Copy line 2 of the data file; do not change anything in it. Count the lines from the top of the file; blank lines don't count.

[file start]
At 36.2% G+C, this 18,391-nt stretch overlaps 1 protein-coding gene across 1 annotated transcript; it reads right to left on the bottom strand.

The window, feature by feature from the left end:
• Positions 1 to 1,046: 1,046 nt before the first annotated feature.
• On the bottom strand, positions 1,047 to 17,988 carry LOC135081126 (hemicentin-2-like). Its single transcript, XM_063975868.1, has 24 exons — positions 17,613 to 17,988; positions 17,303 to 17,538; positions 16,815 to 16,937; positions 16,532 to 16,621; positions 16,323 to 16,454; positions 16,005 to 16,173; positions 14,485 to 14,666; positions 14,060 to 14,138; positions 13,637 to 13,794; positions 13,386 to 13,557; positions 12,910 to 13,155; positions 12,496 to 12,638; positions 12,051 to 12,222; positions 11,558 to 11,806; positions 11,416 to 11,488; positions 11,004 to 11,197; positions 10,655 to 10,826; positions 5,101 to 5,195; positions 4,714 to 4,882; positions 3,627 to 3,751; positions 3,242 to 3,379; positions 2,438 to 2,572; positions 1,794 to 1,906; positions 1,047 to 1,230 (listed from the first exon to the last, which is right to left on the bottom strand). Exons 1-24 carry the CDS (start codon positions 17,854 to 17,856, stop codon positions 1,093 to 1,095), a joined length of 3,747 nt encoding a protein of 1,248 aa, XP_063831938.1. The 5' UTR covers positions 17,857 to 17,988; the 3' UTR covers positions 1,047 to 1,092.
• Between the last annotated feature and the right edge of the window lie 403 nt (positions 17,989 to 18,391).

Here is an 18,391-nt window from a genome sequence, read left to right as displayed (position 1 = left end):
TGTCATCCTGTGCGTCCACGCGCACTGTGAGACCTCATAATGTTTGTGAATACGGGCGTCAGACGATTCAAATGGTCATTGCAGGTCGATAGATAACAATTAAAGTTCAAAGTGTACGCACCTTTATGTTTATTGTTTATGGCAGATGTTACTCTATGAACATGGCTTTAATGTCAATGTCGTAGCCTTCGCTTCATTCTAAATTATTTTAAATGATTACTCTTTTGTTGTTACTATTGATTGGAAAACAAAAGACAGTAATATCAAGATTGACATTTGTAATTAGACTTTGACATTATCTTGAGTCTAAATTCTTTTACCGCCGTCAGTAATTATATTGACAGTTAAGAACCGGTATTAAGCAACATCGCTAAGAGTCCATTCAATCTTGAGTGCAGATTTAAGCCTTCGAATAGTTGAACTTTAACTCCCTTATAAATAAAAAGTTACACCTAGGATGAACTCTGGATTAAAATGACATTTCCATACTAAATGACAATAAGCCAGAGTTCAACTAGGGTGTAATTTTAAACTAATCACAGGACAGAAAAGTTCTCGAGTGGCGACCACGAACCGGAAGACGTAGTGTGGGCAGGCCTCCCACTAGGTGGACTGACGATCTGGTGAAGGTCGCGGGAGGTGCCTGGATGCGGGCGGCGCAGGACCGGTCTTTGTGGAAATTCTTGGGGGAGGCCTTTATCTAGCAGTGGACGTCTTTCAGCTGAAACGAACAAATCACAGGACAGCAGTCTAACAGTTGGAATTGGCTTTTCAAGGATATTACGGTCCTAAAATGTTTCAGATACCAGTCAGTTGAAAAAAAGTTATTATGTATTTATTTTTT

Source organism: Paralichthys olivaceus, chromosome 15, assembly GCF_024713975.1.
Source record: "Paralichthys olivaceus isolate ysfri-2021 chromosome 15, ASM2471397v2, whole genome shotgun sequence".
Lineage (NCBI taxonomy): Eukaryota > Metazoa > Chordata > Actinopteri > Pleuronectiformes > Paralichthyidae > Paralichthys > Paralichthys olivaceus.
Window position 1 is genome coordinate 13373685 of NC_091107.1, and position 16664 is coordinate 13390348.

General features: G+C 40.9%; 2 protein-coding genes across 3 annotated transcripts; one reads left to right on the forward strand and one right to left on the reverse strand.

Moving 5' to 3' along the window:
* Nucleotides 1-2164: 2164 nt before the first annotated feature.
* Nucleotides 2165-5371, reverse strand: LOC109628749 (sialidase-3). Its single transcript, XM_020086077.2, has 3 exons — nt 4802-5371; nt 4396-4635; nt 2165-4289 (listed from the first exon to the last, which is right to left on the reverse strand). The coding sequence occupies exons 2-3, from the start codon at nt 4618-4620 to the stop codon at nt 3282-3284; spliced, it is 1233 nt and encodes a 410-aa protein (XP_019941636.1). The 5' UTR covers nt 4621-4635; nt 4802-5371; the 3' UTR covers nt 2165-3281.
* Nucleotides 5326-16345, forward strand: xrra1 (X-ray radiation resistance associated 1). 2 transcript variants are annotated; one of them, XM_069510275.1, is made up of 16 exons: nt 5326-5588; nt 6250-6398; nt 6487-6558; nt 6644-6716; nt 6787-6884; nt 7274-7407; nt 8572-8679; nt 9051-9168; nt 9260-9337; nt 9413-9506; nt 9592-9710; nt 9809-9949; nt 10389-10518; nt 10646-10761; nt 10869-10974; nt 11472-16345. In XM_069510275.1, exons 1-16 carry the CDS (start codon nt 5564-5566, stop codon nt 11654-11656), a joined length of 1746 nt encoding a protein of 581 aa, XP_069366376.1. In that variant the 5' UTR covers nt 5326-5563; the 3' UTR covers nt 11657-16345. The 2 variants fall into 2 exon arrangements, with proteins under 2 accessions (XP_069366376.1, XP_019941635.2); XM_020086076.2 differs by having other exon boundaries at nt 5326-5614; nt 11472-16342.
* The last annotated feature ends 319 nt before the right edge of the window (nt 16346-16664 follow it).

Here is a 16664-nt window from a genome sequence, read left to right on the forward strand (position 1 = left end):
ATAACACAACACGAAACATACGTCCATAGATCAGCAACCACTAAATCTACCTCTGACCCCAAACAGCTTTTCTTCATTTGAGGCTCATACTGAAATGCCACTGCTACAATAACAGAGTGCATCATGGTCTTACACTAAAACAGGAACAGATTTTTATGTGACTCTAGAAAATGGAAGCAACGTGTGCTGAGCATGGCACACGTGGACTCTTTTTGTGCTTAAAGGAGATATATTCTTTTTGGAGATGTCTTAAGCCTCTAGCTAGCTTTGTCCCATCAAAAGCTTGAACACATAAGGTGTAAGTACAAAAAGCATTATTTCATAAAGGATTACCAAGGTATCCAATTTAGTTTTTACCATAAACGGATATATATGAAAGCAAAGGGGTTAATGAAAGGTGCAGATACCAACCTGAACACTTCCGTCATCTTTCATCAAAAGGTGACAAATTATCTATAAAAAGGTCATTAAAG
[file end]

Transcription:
The window, feature by feature from the left end: